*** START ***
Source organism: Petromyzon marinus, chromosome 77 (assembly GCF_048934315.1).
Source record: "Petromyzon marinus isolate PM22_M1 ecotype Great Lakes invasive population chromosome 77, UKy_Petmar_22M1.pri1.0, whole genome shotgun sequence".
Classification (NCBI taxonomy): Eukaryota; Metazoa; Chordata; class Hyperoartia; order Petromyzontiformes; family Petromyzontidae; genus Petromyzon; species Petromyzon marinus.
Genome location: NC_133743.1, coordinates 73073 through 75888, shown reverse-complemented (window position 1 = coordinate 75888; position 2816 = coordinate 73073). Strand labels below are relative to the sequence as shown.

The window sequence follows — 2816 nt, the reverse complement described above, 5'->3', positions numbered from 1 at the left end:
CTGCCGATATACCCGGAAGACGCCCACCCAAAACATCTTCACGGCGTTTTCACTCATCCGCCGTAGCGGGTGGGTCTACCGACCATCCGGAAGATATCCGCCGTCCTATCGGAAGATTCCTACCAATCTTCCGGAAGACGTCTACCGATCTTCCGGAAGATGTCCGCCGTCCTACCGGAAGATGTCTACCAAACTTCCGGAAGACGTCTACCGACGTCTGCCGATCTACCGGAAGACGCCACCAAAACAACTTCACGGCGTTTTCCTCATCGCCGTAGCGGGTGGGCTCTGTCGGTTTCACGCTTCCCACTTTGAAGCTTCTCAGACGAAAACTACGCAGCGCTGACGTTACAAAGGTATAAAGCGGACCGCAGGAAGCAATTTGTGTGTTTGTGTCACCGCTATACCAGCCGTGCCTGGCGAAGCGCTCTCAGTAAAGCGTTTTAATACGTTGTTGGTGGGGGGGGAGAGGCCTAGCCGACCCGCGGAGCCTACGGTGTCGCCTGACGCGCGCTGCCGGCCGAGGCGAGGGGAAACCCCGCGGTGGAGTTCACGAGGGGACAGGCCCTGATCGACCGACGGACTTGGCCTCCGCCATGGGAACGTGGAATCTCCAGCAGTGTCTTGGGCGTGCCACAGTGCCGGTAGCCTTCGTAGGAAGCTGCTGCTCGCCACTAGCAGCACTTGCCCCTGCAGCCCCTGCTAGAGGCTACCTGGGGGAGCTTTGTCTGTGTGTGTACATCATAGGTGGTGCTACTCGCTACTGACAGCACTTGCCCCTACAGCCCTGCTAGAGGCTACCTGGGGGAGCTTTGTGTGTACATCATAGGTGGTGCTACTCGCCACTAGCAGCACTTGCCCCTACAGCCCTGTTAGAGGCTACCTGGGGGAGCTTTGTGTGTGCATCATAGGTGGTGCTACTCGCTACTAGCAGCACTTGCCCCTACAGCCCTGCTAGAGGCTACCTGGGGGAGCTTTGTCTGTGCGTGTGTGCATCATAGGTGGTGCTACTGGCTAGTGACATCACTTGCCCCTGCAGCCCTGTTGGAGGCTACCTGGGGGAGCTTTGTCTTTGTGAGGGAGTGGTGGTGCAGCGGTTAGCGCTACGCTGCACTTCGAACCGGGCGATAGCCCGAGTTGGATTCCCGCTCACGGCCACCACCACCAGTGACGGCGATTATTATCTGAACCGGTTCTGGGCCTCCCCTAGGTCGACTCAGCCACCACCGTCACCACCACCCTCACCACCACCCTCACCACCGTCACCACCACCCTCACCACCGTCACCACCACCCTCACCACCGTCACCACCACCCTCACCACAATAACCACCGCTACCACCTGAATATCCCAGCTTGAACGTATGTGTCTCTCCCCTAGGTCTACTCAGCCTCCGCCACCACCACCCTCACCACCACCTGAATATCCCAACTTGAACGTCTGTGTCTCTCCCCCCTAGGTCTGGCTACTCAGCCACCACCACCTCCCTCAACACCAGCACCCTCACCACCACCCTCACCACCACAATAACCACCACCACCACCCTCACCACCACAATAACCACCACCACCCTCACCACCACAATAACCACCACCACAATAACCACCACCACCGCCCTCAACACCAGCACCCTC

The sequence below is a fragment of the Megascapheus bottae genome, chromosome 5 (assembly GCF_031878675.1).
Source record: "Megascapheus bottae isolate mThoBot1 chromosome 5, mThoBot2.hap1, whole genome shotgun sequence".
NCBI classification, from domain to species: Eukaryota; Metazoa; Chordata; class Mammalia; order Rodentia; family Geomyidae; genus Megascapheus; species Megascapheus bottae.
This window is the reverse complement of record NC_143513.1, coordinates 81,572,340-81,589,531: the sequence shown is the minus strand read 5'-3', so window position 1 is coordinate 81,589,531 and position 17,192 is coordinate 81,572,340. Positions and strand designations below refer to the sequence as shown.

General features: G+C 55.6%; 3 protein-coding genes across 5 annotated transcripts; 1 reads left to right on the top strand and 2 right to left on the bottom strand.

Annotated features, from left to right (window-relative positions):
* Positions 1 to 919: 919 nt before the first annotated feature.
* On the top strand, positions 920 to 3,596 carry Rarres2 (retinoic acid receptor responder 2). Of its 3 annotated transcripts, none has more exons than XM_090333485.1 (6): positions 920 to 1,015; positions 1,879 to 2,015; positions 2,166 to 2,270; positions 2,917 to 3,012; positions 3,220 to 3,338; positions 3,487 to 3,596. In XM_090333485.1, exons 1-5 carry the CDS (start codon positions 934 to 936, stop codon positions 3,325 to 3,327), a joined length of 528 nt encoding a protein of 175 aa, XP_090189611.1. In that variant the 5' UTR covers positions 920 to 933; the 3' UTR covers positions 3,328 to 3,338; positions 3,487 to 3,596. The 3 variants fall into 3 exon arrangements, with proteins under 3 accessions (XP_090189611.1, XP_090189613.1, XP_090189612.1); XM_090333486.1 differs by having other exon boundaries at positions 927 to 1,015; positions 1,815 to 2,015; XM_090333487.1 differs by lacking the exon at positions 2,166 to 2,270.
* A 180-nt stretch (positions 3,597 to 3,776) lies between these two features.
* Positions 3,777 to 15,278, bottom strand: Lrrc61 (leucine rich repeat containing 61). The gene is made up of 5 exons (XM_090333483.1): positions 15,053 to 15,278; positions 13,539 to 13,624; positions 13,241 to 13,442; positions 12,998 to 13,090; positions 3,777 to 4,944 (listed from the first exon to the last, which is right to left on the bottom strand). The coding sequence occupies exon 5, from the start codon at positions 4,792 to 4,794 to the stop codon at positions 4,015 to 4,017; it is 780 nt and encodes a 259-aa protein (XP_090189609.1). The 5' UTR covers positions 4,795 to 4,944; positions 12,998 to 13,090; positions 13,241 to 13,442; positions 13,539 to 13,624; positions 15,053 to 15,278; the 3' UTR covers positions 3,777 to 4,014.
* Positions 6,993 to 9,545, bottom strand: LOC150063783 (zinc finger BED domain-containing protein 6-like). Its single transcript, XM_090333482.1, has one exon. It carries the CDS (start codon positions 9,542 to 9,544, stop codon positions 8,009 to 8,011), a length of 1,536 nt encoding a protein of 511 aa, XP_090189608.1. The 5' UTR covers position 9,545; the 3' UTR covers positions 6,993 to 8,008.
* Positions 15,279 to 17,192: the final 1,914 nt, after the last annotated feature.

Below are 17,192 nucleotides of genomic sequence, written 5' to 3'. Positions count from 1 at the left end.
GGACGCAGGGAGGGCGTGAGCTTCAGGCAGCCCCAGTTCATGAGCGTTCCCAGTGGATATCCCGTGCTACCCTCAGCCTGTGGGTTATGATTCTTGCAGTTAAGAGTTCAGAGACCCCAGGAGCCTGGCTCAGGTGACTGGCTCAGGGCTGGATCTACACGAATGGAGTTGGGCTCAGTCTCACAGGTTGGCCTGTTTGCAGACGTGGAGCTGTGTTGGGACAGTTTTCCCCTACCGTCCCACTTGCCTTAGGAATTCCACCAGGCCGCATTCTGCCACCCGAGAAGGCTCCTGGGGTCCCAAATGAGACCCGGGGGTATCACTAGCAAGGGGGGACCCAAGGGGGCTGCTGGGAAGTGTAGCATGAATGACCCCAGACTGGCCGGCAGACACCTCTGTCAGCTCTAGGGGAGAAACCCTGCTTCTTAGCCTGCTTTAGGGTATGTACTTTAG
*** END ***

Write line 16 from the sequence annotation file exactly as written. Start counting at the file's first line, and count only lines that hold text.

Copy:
* Positions 3,777 to 15,278, bottom strand: Lrrc61 (leucine rich repeat containing 61). The gene is made up of 5 exons (XM_090333483.1): positions 15,053 to 15,278; positions 13,539 to 13,624; positions 13,241 to 13,442; positions 12,998 to 13,090; positions 3,777 to 4,944 (listed from the first exon to the last, which is right to left on the bottom strand). The coding sequence occupies exon 5, from the start codon at positions 4,792 to 4,794 to the stop codon at positions 4,015 to 4,017; it is 780 nt and encodes a 259-aa protein (XP_090189609.1). The 5' UTR covers positions 4,795 to 4,944; positions 12,998 to 13,090; positions 13,241 to 13,442; positions 13,539 to 13,624; positions 15,053 to 15,278; the 3' UTR covers positions 3,777 to 4,014.